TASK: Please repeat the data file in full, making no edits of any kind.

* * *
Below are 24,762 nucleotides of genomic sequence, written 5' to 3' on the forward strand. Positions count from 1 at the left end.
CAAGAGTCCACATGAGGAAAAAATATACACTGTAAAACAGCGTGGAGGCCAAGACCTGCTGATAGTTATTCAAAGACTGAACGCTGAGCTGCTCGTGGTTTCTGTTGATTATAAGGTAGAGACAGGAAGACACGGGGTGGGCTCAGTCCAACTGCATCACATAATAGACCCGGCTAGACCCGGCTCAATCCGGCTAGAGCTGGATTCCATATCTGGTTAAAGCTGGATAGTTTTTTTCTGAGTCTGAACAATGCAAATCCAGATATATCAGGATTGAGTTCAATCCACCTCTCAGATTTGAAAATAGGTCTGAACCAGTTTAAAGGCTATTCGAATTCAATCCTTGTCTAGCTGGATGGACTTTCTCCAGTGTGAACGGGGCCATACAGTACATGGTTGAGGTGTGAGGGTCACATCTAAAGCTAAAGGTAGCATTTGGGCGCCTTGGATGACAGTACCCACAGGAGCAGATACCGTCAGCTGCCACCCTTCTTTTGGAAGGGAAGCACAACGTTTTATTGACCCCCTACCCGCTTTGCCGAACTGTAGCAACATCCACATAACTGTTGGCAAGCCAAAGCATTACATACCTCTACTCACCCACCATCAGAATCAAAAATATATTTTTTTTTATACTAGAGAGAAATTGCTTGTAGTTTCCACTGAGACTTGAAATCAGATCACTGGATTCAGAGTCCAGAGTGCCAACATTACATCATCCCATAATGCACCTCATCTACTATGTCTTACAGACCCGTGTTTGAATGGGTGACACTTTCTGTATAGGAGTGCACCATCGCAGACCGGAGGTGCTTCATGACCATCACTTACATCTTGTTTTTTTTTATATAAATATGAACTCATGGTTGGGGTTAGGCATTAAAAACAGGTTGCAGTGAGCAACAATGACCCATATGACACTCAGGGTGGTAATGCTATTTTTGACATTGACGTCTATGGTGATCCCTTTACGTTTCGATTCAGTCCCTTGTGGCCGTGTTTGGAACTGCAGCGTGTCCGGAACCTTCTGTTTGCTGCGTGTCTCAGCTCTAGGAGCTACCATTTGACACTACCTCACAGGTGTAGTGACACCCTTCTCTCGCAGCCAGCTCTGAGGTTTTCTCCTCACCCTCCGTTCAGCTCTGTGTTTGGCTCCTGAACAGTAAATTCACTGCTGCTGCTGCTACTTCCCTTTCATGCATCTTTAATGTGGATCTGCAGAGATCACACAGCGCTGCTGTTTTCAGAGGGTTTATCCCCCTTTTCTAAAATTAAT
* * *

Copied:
Below are 24,762 nucleotides of genomic sequence, written 5' to 3' on the forward strand. Positions count from 1 at the left end.
CAAGAGTCCACATGAGGAAAAAATATACACTGTAAAACAGCGTGGAGGCCAAGACCTGCTGATAGTTATTCAAAGACTGAACGCTGAGCTGCTCGTGGTTTCTGTTGATTATAAGGTAGAGACAGGAAGACACGGGGTGGGCTCAGTCCAACTGCATCACATAATAGACCCGGCTAGACCCGGCTCAATCCGGCTAGAGCTGGATTCCATATCTGGTTAAAGCTGGATAGTTTTTTTCTGAGTCTGAACAATGCAAATCCAGATATATCAGGATTGAGTTCAATCCACCTCTCAGATTTGAAAATAGGTCTGAACCAGTTTAAAGGCTATTCGAATTCAATCCTTGTCTAGCTGGATGGACTTTCTCCAGTGTGAACGGGGCCATACAGTACATGGTTGAGGTGTGAGGGTCACATCTAAAGCTAAAGGTAGCATTTGGGCGCCTTGGATGACAGTACCCACAGGAGCAGATACCGTCAGCTGCCACCCTTCTTTTGGAAGGGAAGCACAACGTTTTATTGACCCCCTACCCGCTTTGCCGAACTGTAGCAACATCCACATAACTGTTGGCAAGCCAAAGCATTACATACCTCTACTCACCCACCATCAGAATCAAAAATATATTTTTTTTTATACTAGAGAGAAATTGCTTGTAGTTTCCACTGAGACTTGAAATCAGATCACTGGATTCAGAGTCCAGAGTGCCAACATTACATCATCCCATAATGCACCTCATCTACTATGTCTTACAGACCCGTGTTTGAATGGGTGACACTTTCTGTATAGGAGTGCACCATCGCAGACCGGAGGTGCTTCATGACCATCACTTACATCTTGTTTTTTTTTATATAAATATGAACTCATGGTTGGGGTTAGGCATTAAAAACAGGTTGCAGTGAGCAACAATGACCCATATGACACTCAGGGTGGTAATGCTATTTTTGACATTGACGTCTATGGTGATCCCTTTACGTTTCGATTCAGTCCCTTGTGGCCGTGTTTGGAACTGCAGCGTGTCCGGAACCTTCTGTTTGCTGCGTGTCTCAGCTCTAGGAGCTACCATTTGACACTACCTCACAGGTGTAGTGACACCCTTCTCTCGCAGCCAGCTCTGAGGTTTTCTCCTCACCCTCCGTTCAGCTCTGTGTTTGGCTCCTGAACAGTAAATTCACTGCTGCTGCTGCTACTTCCCTTTCATGCATCTTTAATGTGGATCTGCAGAGATCACACAGCGCTGCTGTTTTCAGAGGGTTTATCCCCCTTTTCTAAAATTAAT